Earlier this month, rising UK FIFA player Conkai was hit with a year-long ban from the game.
The 19-year-old, who plays for Serious About FIFA (SAF), was told by EA that his game account failed to pass a routine security scan.
This failure in the vetting process meant he lost his slot in the eLions Eliminator tournament as well as the ePremier League 2020/21 Club Playoffs.
Conkai said in a Twitlonger post: “I’ve been banned from competing for 365 days which has resulted in much anger and confusion, as I know I have done nothing wrong.
“The obvious incident was the Gullit snipe at the start of November which of course looks very suspect, but it’s not an isolated incident, there have been many snipes like this throughout every year of FIFA, but this time I was on the lucky end of it.
“I have never bought coins or a bot, and have spent a lot of time and money on FIFA 21 to be where I am today. The start to this year has been better than I ever could have imagined – and to have all this hard work taken away from me without any real proof or communication left me in tears.”
The ‘Gullit snipe’ Conkai refers to is where he managed to buy the Ruud Gullit Legend card in FIFA Ultimate Team last November, for cheaper than it’s usually worth, using the game’s mobile app.
In this instance it looks like another player had placed it on the in-game market for a lower price by accident, and Conkai managed to nab it quickly.
It appears that EA may believe a bot may have been used, because sniping itself is not against the rules (and is actually commonplace in other games that use action systems, like World of Warcraft), but using a sniping bot or other illegal program is.
Conkai’s organisation, SAF Global Gaming, who recently partnered with Revolution Esports to develop UK FIFA esports talent, posted this message from Daniel Davis, ePremier League competition lead and esports operations manager at Gfinity (which operates the ePremier League):
Jon Jarvis, SAF esports manager, told Esports News UK: “EA indicated to us that there was some unusual activity on his account in December, we can only assume it was due to him sniping a Gullit card on his mobile phone in early November.
“We literally have no other evidence or clue to understand what has happened to ruin this young kid’s chances.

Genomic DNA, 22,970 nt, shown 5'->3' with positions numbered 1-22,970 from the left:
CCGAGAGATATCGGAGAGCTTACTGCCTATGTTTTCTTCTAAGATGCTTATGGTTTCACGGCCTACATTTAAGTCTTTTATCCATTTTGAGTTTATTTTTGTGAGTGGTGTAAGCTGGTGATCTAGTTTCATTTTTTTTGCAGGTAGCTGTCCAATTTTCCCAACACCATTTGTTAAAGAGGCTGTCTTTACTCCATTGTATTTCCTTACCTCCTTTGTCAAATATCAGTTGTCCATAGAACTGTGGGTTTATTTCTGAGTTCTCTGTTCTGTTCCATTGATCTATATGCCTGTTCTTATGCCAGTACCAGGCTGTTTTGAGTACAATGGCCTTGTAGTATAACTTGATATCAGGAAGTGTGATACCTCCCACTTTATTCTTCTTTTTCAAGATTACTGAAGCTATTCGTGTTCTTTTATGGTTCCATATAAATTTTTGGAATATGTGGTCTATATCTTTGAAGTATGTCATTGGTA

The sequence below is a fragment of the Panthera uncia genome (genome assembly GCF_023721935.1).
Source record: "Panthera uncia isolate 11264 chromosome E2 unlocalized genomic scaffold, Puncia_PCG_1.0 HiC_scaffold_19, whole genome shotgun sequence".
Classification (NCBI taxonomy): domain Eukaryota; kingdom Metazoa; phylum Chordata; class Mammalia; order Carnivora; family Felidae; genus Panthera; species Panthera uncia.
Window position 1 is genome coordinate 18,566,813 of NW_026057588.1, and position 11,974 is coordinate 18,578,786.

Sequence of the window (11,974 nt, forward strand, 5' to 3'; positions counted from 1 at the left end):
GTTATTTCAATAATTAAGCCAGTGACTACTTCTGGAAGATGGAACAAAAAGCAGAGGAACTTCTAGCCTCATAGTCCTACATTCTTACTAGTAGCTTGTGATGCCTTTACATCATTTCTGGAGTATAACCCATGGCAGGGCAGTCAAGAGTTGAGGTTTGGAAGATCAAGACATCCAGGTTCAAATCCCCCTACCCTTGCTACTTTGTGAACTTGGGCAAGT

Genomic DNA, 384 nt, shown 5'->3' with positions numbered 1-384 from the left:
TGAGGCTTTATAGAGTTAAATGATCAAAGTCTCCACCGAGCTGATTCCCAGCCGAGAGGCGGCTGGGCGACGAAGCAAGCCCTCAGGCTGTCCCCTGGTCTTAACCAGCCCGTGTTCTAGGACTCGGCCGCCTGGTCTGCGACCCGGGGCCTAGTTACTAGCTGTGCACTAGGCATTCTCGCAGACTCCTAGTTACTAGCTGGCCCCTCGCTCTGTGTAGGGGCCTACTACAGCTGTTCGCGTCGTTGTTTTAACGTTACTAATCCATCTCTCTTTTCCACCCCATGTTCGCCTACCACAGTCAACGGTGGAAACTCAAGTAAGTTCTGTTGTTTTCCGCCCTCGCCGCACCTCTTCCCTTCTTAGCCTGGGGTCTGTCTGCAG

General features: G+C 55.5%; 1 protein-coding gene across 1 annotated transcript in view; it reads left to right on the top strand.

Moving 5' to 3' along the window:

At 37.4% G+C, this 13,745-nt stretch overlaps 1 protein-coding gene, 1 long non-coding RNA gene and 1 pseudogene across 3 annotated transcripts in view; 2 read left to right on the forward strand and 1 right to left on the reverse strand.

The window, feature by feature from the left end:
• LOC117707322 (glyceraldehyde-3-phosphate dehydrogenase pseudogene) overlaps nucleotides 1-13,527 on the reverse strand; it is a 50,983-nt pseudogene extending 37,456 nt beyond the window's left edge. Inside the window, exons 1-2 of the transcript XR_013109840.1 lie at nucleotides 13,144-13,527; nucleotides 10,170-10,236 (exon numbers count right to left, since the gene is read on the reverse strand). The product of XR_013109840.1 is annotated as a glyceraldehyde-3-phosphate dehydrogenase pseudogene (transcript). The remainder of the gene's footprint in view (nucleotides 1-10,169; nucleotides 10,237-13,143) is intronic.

“The automated email had this in there as the reason: ‘Selling, buying, trading or otherwise transferring or offering to transfer an EA account, or any EA content associated with an EA account, including EA virtual currency and other entitlements, either within an EA service or on a third-party website, or in connection with any out-of-game transaction, unless expressly authorized by EA.’
“They haven’t got in contact with us at all. They banned him with an automated email with no consultation. EA are sending us around in circles.”
Esports News UK asked an eLions spokesperson why Conkai wasn’t allowed to take part in the tournament.
“That’s a matter between EA and SAF,” they said. “However, as he has received a year-long ban, it would mean if he won the tournament he wouldn’t be able to sign the contract, so that’s why he had to withdraw.”
An EA spokesperson told Esports News UK: “”Maintaining fair play for everyone is paramount and where we find breaches of our Terms of Service have been made, we take steps to issue penalties.
“We have been in contact with this account holder regarding a violation of the EA SPORTS FIFA Terms of Services and the FIFA 21 Global Series Official Rules which has taken place. For privacy and data protection reasons we cannot go into more detail on their activities.”
In similar news, another UK pro gamer, Call of Duty player Tommey, was hit with a Twitch ban yesterday, albeit a two-week one.
Dom is an award-winning writer who graduated from Bournemouth University with a 2:1 degree in Multi-Media Journalism in 2007.
As a long-time gamer having first picked up the NES controller in the late ’80s, he has written for a range of publications including GamesTM, Nintendo Official Magazine, industry publication MCV as well as Riot Games and others. He worked as head of content for the British Esports Association up until February 2021, when he stepped back to work full-time on Esports News UK and as an esports consultant helping brands and businesses better understand the industry.